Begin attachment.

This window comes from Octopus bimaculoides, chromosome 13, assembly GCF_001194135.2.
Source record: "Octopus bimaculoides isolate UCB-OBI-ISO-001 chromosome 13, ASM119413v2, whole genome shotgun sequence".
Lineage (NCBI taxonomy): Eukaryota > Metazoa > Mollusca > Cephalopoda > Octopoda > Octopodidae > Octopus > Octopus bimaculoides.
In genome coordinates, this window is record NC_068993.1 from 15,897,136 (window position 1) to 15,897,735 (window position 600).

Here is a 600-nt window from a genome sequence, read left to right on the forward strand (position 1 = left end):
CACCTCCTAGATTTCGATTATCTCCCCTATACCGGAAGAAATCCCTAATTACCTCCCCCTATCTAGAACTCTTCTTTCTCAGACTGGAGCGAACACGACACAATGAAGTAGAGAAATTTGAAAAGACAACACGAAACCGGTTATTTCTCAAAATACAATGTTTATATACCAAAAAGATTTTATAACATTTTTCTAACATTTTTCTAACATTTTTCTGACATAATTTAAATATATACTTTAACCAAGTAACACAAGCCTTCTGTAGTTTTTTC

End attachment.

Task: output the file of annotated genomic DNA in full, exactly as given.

This window comes from Octopus bimaculoides, chromosome 13, assembly GCF_001194135.2.
Source record: "Octopus bimaculoides isolate UCB-OBI-ISO-001 chromosome 13, ASM119413v2, whole genome shotgun sequence".
Lineage (NCBI taxonomy): Eukaryota > Metazoa > Mollusca > Cephalopoda > Octopoda > Octopodidae > Octopus > Octopus bimaculoides.
In genome coordinates, this window is record NC_068993.1 from 15,897,136 (window position 1) to 15,897,735 (window position 600).

Here is a 600-nt window from a genome sequence, read left to right on the forward strand (position 1 = left end):
CACCTCCTAGATTTCGATTATCTCCCCTATACCGGAAGAAATCCCTAATTACCTCCCCCTATCTAGAACTCTTCTTTCTCAGACTGGAGCGAACACGACACAATGAAGTAGAGAAATTTGAAAAGACAACACGAAACCGGTTATTTCTCAAAATACAATGTTTATATACCAAAAAGATTTTATAACATTTTTCTAACATTTTTCTAACATTTTTCTGACATAATTTAAATATATACTTTAACCAAGTAACACAAGCCTTCTGTAGTTTTTTC